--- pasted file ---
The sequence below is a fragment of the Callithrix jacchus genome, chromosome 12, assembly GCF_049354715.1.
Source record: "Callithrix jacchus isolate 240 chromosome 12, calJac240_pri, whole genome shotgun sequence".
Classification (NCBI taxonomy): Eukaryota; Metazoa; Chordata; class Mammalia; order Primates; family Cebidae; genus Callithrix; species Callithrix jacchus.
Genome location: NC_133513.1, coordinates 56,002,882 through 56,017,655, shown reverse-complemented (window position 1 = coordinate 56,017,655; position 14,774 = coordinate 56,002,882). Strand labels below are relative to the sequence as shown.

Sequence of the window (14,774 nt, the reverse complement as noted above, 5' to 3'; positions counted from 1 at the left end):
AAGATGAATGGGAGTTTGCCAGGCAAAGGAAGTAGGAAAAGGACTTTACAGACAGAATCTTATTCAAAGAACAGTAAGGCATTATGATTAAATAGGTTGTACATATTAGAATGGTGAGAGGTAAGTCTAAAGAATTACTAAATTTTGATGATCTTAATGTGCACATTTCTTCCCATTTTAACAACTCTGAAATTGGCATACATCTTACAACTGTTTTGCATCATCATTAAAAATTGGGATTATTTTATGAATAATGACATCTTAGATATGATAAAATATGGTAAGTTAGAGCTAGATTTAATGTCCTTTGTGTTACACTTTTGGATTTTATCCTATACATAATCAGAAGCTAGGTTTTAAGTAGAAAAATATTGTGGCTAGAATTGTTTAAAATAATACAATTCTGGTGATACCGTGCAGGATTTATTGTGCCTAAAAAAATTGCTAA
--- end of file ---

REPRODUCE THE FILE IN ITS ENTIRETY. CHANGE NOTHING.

The sequence below is a fragment of the Callithrix jacchus genome, chromosome 12, assembly GCF_049354715.1.
Source record: "Callithrix jacchus isolate 240 chromosome 12, calJac240_pri, whole genome shotgun sequence".
Classification (NCBI taxonomy): Eukaryota; Metazoa; Chordata; class Mammalia; order Primates; family Cebidae; genus Callithrix; species Callithrix jacchus.
Genome location: NC_133513.1, coordinates 56,002,882 through 56,017,655, shown reverse-complemented (window position 1 = coordinate 56,017,655; position 14,774 = coordinate 56,002,882). Strand labels below are relative to the sequence as shown.

Sequence of the window (14,774 nt, the reverse complement as noted above, 5' to 3'; positions counted from 1 at the left end):
AAGATGAATGGGAGTTTGCCAGGCAAAGGAAGTAGGAAAAGGACTTTACAGACAGAATCTTATTCAAAGAACAGTAAGGCATTATGATTAAATAGGTTGTACATATTAGAATGGTGAGAGGTAAGTCTAAAGAATTACTAAATTTTGATGATCTTAATGTGCACATTTCTTCCCATTTTAACAACTCTGAAATTGGCATACATCTTACAACTGTTTTGCATCATCATTAAAAATTGGGATTATTTTATGAATAATGACATCTTAGATATGATAAAATATGGTAAGTTAGAGCTAGATTTAATGTCCTTTGTGTTACACTTTTGGATTTTATCCTATACATAATCAGAAGCTAGGTTTTAAGTAGAAAAATATTGTGGCTAGAATTGTTTAAAATAATACAATTCTGGTGATACCGTGCAGGATTTATTGTGCCTAAAAAAATTGCTAA